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Am J Epidemiol. 1998 Mar 1;147(5):478-87.

Risk factors for horizontal transmission of hepatitis B virus in a rural district in Ghana.

Author information

1
Department of Epidemiology, School of Public Health, The University of North Carolina at Chapel Hill 27599-7400, USA.

Abstract

Most hepatitis B virus (HBV) infections in sub-Saharan African infants and children are acquired through horizontal transmission, but the exact mechanisms of spread have not been documented. The authors conducted a study in rural Ghana which determined seroprevalence in a probability sample of 1,385 individuals of all ages, and evaluated risk factors for horizontal transmission of HBV in a subsample of 547 children aged 1-16 years who were not hepatitis B surface antigen (HBsAg) carriers. Most residents in this district live in compounds which typically contain 2-4 households each. Overall prevalence of HBV seropositives (any HBV marker) was 74.7% (95% confidence interval (CI) 72.5%-76.9%). Prevalence of HBsAg was 20.9% (95% CI 18.8%-23.1%). The data suggest a continuous nonuniform acquisition of HBV infection with advancing age predominantly through horizontal transmission in childhood, with the household, rather than the domestic compound, being the primary place for transmission. The behaviors most strongly associated with prevalence of HBV were sharing of bath towels (OR = 3.1, 95% CI 2.1-4.5), sharing of chewing gum or partially eaten candies (OR = 3.4, 95% CI 2.3-5.0), sharing of dental cleaning materials (OR = 2.5, 95% CI 1.3-4.6), and biting of fingernails in conjunction with scratching the backs of carriers (OR = 2.5, 95% CI 1.6-4.3).

PIP:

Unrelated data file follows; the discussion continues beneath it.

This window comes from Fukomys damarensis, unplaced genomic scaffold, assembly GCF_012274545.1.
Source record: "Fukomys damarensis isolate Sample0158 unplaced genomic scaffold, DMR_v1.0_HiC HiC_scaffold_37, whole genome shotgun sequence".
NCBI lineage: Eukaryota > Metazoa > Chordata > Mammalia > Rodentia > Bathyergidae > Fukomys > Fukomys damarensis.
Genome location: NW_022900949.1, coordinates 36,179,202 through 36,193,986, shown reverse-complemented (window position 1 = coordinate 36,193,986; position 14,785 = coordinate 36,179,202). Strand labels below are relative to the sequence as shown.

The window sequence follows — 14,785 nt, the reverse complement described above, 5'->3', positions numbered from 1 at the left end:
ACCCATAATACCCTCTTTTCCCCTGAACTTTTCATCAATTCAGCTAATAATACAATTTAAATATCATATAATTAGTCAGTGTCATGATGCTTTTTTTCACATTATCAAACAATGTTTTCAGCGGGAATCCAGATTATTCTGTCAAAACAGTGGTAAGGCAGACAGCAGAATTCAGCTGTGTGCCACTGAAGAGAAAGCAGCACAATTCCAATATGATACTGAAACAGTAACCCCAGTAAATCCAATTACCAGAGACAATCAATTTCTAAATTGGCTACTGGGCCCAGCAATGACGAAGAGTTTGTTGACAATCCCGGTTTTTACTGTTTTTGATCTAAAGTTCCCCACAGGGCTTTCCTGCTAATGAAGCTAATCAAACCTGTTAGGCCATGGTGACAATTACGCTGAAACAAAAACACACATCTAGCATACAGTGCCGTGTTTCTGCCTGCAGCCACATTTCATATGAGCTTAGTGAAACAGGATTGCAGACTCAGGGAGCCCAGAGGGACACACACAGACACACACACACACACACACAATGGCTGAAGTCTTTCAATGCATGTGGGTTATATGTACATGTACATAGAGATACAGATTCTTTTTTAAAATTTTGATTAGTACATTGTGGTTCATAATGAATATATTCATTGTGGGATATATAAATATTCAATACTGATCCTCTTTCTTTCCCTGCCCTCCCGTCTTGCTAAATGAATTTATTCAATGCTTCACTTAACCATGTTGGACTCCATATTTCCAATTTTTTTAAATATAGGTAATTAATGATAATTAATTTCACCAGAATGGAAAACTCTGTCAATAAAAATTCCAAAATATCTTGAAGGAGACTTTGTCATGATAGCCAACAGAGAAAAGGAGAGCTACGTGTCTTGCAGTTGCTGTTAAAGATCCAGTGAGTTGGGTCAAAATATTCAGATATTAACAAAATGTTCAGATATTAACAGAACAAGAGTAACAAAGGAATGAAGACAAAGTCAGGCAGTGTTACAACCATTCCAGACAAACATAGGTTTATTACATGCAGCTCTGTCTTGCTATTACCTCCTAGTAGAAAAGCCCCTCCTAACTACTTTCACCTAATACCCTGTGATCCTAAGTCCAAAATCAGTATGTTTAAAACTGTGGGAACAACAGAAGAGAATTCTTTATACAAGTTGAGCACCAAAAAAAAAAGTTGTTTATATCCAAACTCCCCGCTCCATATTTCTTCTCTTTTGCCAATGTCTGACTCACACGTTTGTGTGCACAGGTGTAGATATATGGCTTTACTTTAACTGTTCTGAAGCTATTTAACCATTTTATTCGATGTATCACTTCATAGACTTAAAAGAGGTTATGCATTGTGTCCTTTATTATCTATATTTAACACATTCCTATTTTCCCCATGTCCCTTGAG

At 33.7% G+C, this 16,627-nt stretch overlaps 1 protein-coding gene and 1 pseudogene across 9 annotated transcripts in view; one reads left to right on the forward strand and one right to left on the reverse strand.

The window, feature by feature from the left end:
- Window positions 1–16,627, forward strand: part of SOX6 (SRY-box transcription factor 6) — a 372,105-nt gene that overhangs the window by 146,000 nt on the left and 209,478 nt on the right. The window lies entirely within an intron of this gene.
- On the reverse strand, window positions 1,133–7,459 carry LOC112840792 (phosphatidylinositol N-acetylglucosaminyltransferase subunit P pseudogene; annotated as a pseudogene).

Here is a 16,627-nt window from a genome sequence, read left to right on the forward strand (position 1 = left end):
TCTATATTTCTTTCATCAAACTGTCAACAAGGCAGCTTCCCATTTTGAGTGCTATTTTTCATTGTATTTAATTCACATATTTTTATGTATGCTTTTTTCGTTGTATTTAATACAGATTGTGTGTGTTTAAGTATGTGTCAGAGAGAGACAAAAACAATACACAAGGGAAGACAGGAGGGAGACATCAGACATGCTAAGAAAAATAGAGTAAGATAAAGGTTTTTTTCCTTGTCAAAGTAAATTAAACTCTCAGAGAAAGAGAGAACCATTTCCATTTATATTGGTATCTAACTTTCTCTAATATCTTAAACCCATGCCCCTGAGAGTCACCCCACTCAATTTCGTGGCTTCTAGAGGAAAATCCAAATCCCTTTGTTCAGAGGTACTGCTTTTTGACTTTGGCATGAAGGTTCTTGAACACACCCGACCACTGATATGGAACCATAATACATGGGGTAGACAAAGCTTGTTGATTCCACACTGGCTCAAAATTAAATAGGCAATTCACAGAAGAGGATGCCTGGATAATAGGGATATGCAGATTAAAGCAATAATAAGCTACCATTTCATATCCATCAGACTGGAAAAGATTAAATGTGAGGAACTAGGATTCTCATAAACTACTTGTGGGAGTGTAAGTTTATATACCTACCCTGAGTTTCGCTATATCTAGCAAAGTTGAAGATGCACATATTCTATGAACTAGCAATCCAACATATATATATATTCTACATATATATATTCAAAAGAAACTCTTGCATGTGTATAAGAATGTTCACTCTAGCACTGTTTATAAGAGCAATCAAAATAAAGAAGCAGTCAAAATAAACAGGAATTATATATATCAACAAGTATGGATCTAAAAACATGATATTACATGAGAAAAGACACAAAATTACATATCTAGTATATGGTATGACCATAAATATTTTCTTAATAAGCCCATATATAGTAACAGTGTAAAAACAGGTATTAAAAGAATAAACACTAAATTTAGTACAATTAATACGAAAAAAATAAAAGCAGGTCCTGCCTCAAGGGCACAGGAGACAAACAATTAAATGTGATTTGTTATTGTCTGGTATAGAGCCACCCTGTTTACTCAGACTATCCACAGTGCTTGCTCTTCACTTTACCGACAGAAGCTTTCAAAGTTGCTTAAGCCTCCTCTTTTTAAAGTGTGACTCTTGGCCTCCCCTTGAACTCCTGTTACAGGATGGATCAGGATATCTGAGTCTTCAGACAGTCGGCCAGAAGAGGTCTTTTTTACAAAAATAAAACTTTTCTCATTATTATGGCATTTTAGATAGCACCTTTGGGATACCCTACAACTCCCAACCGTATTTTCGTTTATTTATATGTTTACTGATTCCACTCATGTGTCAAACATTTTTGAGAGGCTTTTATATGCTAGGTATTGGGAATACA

Most hepatitis B virus (HBV) infections in sub-Saharan African infants and children are acquired through horizontal transmission. Findings are reported from a study conducted in rural Ghana to measure seroprevalence in a probability sample of 1385 people of all ages, and evaluate risk factors for the horizontal transmission of HBV in a subsample of 547 children aged 1-16 years who were not hepatitis B surface antigen (HBsAg) carriers. Most residents in the sample area live in compounds which typically contain 2-4 households each. The overall prevalence of HBV seropositives was 74.7% and the prevalence of HBsAg was 20.9%. These data suggest a continuous nonuniform acquisition of HBV infection with advancing age mainly through horizontal transmission in childhood, with the household, rather than the domestic compound, being the main place for transmission. The sharing of bath towels, sharing of chewing gum or partially eaten candies, sharing of dental cleaning materials, and biting of fingernails together with scratching the backs of carriers are the behaviors found to be most strongly associated with HBV prevalence.

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